This blog will officially be moving to www.maychau.com!
Please continue to support me in the New Year.
Happy Holidays everyone! 🙂
This blog will officially be moving to www.maychau.com!
Please continue to support me in the New Year.
Happy Holidays everyone! 🙂
Safe to say, most of us have been asked the big looming question: “What do you want to be when you grow up?” before the age of 7. Sure we can easily criticize the poser of the question for asking this too soon in one’s life but is that really an issue? Living in a day and age where technology is revolutionizing itself before our eyes — there is perhaps no point in asking children the big looming question. Not only is it too soon for a child to have pre-established ideas of what they need to be passionate about but jobs exist today that didn’t exist just a decade ago.
Gone are the days where one person was only meant to do one thing. [Click to Tweet!]
As the fickle creatures we truly are, there is no surprise that we have the tendency to proclaim our love for one career — only to wind up hating it and moving on to another one. And to be fair, that’s why we’re given more than one chance to get it right. Because how are we supposed to know whether or not we’re actually passionate about something before trying it? No expectations formed from a single job description will ever match exactly with what the job is really like. Things just aren’t as you first imagine them to be.
There is fear that the technology revolution will make jobs disappear. Since we are stuck to old assumptions about pursuing one career we forget that these jobs are being replaced by new ones. Ones that we too can have if we were willing to re-educate ourselves. Of course education doesn’t always have to be tied to the bureaucratic system that made up nearly 2 decades of our early lives. If anything, learning from reading every book, talking to people in the industry and attending very event takes a heck of a lot more energy than going back for another degree.
If selling ourselves to employers has become increasingly important to answering the modern day version of “What do you want to be when you grow up?” the need for us to: define what we want, test out the waters and steer onto a whole new course free of obstacles is essential. With the overwhelming number of passionate people setting out to fix problems through start-ups, workplace models are rapidly changing. What are the chances of your start-up finding success like Google or Instagram you say? I’ll say we’ll all have a better chance if only we treated ourselves more like start-ups. Selling ourselves is one thing, but it’s another to be able to identify and make changes before diving into disasters head on.
Here are the days we can give the most interesting answers to the question: “What do you do for a living?” [Click to Tweet!]
You’ve been over this before. Frankly, your brain is sick of hearing it. There is something you want to do that you just haven’t yet. You want to go back to school, you want to start your own business, you want to learn to cook…
The non-existent book you have yet to write.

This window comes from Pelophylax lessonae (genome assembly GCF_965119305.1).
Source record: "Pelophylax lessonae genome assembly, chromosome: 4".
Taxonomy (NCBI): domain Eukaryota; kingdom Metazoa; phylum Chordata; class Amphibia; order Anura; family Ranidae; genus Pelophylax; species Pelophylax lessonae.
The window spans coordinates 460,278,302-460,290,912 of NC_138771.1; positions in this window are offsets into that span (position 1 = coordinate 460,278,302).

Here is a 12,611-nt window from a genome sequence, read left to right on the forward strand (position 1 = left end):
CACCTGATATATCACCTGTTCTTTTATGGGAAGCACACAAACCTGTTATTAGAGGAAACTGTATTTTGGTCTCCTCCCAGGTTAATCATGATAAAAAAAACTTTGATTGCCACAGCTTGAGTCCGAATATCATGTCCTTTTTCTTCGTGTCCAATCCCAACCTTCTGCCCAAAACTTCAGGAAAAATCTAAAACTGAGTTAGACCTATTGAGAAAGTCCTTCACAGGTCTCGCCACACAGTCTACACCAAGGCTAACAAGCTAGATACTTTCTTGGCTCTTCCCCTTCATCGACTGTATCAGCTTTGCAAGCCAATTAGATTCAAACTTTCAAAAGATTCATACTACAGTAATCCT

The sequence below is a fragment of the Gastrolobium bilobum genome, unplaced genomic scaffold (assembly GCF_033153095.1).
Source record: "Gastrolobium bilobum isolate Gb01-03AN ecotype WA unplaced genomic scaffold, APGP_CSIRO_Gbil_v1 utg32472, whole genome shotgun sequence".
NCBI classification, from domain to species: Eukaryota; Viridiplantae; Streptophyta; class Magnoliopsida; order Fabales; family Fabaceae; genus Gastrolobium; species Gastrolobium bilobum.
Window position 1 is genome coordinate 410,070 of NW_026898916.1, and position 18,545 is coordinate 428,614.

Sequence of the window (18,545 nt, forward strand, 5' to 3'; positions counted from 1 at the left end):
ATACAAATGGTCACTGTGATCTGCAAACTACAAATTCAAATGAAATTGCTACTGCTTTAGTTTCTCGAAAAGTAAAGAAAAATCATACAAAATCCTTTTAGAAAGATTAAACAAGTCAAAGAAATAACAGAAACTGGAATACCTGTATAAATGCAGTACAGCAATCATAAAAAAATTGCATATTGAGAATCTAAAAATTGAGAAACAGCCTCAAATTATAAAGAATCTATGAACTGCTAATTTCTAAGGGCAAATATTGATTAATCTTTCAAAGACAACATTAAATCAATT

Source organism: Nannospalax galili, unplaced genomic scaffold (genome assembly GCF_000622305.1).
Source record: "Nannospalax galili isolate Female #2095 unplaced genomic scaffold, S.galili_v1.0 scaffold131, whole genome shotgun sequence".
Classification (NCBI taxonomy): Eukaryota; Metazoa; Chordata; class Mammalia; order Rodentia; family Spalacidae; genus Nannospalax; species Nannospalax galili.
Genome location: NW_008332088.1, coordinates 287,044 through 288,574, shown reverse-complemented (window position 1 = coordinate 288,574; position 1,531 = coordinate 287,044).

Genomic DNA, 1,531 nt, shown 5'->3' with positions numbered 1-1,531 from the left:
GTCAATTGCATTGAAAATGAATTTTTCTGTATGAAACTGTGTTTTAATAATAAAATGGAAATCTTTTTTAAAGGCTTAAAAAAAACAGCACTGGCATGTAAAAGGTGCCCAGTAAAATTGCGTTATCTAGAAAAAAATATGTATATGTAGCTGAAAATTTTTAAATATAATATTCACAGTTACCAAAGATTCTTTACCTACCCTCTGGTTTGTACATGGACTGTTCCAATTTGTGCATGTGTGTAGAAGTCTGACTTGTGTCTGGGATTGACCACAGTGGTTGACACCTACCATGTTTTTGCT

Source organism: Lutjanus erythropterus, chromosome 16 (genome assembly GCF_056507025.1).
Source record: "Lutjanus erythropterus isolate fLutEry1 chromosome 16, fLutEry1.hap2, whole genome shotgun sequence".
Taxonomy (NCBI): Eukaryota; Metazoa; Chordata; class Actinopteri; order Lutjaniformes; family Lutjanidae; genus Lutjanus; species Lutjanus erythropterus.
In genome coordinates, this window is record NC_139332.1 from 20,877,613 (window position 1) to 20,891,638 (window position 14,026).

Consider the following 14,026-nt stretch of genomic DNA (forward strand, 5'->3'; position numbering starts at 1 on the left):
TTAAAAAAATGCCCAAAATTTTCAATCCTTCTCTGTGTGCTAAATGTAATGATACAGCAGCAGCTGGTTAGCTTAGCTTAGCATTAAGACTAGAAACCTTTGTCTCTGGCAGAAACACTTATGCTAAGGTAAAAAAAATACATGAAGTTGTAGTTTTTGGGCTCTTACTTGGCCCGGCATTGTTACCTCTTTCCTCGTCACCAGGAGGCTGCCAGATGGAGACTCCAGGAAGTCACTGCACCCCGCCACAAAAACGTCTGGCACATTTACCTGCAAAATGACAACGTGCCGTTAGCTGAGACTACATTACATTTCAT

Perhaps HALF of a book draft that you just haven’t been able to bring yourself back to touching since work got in the way.
And I could go on with this list, but what’s the point? You’re such a smart cookie you’ve already got where I’m going with all this talk.
We’ve got to take the “you only live once” and direct it in the most positive way possible. It shouldn’t be an excuse for acts of recklessness. What it should help us realize, is that we ought to stop preventing ourselves from doing the things we want to.
Funny thing is, we like to assume we’re being realistic and logical for not pursuing the things we are deeply passionate about. Common logic: No money, no time, not young enough to fail again, don’t want to start over, don’t want to do something you’re not the best at etc. They say we’re afraid of failure, but it seems we also have a fear of great success. To know so much is to have more potential fear.
At some point someone might have told you you’re not capable of the thing you wanted. You didn’t want to believe it. You thought you were capable of not listening and not caring about what they said. Why is it that you went ahead and followed through on someone else’s words instead of your own?
Your single belief should be the only thing that matters.
Some of us are just naturally the ‘glass half empty’-types. We pride ourselves on being able to avoid all disappointment because of the lack of risk in our lives. And as our ancestors might have advised us from the dinosaur era, stay in a place where there is the lowest possibility of your predators ever hurting you.
There is no short-cut out of the pessimistic mindset. For every 10 lovely compliments you receive, you may only find yourself pondering the one time someone doubted you. Not only doubted your dream but also doubted you as a person. It’s important we make an effort to facilitate encouraging interaction between those that we care about and care about us in return.
We will forever notice more reasons to not do something we want than to go for it. At the end of the day, we don’t ACTUALLY need a perfect track record clear of failures in the long-run –so stop being so OCD about it. Take the first step. And if it doesn’t work? Well, now you know what the better step is to take the next time around. To give yourself a chance at succeeding is to gift yourself with a new habit; the habit of accepting better solutions to old problems.